The total running time is 20 seconds before the Main() routine asked the philosophers to stop eating and step away from the table.

The total clock time for the duration of the dining experience is 20 seconds. Therefore, since there are two (2) eating philosophers, the theoretical total eating time is 40 seconds. This 40 seconds is not an exact figure, because of the nuance of the Cancellation Token. The total eating time is 43 sec and 150 millisec. (I will explain this extra 3 sec and 150 millisec at an endnote).

For simplicity's sake, we will use the value of 40 seconds as the theoretical upper limit of total eating time. The above statistical information gives us 38+ seconds of total eating time and 80 conflicts. Meaning 2- seconds were spent in conflict resolution and Task switching. Conflict, in our case, means that a philosopher who could not eat was granted eating permission, therefore the philosopher is in conflict with another philosopher. Running the program multiple times, I got total eating times as low as 35+ seconds and as high as 39+ seconds.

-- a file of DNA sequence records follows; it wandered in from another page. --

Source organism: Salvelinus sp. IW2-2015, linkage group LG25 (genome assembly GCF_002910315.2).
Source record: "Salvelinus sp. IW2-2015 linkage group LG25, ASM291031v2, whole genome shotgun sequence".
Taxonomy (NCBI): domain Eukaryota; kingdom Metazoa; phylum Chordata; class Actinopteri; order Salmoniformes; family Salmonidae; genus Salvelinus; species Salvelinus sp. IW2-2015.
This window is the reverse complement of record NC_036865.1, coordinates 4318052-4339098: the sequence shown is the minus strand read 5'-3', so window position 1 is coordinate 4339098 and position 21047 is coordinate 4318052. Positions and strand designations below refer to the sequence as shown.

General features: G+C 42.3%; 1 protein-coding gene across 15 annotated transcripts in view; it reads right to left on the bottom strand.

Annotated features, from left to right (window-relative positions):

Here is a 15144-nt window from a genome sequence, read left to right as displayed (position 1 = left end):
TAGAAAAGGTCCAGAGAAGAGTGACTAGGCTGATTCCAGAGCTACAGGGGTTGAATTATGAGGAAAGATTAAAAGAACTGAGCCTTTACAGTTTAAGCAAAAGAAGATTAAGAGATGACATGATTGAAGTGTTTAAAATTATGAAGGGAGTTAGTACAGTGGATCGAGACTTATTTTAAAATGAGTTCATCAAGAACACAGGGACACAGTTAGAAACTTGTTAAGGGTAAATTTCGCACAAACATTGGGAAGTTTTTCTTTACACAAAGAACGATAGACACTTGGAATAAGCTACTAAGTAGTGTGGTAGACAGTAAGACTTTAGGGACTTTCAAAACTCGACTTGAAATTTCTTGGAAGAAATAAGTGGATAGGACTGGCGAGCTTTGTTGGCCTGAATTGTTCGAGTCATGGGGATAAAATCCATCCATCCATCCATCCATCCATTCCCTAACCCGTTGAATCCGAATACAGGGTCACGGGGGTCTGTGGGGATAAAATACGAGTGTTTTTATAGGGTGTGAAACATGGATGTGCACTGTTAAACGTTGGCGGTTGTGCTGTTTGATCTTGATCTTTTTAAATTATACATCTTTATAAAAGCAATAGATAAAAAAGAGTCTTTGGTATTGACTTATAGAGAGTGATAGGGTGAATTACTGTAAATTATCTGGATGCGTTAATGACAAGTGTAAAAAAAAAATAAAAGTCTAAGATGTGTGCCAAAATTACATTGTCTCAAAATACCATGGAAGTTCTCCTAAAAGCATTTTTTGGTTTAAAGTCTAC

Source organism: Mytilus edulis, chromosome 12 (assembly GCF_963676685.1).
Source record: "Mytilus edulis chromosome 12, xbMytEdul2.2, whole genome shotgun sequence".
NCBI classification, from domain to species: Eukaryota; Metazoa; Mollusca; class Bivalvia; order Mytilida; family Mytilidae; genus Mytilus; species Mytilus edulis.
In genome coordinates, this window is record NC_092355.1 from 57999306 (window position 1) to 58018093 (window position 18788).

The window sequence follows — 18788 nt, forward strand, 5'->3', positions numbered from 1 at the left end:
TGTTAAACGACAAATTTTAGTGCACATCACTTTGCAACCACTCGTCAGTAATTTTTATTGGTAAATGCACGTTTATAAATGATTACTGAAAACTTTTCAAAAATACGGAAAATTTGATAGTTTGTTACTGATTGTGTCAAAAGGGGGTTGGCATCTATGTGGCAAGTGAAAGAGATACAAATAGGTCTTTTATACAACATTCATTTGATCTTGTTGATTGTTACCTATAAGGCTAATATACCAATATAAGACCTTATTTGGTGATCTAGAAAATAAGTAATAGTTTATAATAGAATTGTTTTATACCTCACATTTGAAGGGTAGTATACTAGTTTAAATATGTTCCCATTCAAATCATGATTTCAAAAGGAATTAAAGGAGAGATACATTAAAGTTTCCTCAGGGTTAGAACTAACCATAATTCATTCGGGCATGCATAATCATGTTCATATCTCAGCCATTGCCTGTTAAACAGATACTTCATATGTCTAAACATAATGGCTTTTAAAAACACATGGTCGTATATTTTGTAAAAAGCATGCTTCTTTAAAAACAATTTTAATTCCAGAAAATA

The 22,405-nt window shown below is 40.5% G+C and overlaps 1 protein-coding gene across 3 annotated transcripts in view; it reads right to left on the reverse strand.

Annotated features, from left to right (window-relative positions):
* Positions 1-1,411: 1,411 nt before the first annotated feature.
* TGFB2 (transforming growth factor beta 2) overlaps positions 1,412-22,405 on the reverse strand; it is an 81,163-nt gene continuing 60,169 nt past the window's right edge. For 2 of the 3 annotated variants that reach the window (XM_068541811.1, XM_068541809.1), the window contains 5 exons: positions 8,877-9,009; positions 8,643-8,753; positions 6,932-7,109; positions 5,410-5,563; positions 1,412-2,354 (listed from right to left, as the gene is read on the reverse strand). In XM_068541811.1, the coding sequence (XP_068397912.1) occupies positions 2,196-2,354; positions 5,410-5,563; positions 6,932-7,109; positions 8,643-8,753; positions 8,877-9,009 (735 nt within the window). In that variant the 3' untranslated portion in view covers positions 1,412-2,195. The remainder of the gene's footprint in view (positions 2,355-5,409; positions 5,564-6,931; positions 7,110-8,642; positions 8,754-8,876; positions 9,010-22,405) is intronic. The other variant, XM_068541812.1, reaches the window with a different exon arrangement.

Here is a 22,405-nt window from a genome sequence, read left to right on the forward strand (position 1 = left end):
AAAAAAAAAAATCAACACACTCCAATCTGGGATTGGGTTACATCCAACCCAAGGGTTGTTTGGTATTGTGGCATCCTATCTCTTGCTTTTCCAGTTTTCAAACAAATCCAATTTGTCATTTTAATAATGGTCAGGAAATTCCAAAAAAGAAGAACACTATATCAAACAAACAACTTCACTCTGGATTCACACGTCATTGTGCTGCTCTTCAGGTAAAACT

Points of Interest

The full software, attached, uses the configuration file to store the constants and allow the user to change them as need be.

For the purpose, we centralized accessing the config file in a ConfigValue singleton class. One thing we needed is to set the number of forks to equal that of the number of philosophers. For this purpose, I set a construct, with the App.Config file like so: {%..%}.

    <add key="Philosopher Count" value="5" />
    <add key="Fork Count" value="{%Philosopher Count%}" />

    <!-- Other values -->